If this property exists in the certmap.conf file, the server searches the entire LDAP directory for an entry whose attribute (named with this property) matches the subject’s full DN (taken from the certificate). If the search does not find any entries, the server retries the search using the DNComps and FilterComps mappings.
This approach to matching a certificate to an LDAP entry is useful when it is difficult to match entries using DNComps and FilterComps.
The Library property whose value is a pathname to a shared library or DLL. Use this property when you create your own properties using the certificate API. For more information, see the Sun Java System Web Server 6.1 SP9 NSAPI Programmer’s Guide.
For more information on these properties, refer to the examples described in Sample Mappings.
You can use the client certificate API to create your own properties. For information on programming and using the client certificate API, see the Sun Java System Web Server 6.1 SP9 NSAPI Programmer’s Guide.
Once you have a custom mapping, you reference the mapping as follows:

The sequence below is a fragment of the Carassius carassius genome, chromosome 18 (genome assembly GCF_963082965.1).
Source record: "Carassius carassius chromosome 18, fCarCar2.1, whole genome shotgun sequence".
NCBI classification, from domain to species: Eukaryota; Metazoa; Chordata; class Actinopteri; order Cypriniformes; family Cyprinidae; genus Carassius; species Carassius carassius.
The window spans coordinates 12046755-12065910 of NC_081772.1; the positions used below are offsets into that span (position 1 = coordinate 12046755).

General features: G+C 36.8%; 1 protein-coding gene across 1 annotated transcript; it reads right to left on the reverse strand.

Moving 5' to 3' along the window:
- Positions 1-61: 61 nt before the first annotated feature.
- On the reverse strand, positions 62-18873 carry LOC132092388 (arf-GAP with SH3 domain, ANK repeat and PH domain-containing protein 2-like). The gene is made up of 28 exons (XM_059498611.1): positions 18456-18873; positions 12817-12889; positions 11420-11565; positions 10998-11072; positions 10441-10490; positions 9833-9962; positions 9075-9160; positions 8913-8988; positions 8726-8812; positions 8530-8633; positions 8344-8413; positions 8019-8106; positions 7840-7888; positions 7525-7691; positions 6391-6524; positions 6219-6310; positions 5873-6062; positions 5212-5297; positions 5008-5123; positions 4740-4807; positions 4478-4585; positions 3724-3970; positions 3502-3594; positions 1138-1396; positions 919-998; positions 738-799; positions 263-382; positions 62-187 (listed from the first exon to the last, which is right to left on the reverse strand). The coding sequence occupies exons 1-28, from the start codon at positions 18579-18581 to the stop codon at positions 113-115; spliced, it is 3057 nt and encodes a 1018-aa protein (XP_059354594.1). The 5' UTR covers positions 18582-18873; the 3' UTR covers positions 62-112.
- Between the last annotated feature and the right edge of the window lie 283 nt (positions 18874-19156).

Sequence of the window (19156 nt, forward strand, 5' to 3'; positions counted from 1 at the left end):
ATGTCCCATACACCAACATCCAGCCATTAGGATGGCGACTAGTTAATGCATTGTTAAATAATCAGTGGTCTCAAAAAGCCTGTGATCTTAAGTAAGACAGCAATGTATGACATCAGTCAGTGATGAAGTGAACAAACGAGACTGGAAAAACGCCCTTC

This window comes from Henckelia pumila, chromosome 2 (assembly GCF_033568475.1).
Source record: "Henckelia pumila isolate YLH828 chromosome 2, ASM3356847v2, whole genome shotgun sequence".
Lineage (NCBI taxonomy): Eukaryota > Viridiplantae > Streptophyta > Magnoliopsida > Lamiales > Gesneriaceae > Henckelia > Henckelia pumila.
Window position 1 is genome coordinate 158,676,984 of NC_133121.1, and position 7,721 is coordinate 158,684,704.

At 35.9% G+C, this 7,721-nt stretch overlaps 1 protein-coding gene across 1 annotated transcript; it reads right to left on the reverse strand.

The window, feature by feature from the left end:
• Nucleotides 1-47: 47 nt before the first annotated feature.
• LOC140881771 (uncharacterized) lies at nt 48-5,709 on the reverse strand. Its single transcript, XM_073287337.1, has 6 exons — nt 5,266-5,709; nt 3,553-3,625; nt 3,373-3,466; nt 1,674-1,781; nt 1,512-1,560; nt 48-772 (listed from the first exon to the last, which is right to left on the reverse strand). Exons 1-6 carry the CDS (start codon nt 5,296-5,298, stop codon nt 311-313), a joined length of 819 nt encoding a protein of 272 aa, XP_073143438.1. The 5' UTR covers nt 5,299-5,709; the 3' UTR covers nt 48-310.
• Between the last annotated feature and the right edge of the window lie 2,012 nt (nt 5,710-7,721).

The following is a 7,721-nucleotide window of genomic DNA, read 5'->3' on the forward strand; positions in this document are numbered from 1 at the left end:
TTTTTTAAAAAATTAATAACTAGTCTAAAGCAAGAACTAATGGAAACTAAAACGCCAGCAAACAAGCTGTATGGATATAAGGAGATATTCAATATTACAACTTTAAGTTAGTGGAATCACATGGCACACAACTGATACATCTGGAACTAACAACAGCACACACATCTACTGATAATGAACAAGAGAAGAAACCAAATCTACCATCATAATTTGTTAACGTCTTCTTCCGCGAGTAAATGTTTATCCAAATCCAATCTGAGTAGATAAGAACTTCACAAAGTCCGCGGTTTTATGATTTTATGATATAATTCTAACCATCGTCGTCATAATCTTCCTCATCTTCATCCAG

<name>:library <path_to_shared_library> <name>:InitFn <name_of_init_function>
certmap default1 o=Sun Microsystems, c=US default1:library /usr/sun/userdb/plugin.so default1:InitFn plugin_init_fn default1:DNComps ou o c default1:FilterComps l default1:verifycert on
This example represents a certmap.conf file with only one “default” mapping:
certmap default defaultdefault:DNComps ou, o, cdefault:FilterComps e, uiddefault:verifycert on
Using this example, the server starts its search at the LDAP branch point containing the entry ou=<orgunit>, o=<org>, c=<country> where the text within <> is replaced with the values from the subject’s DN in the client certificate.
The server then uses the values for email address and userid from the certificate to search for a match in the LDAP directory. When it finds an entry, the server verifies the certificate by comparing the one the client sent to the one stored in the directory.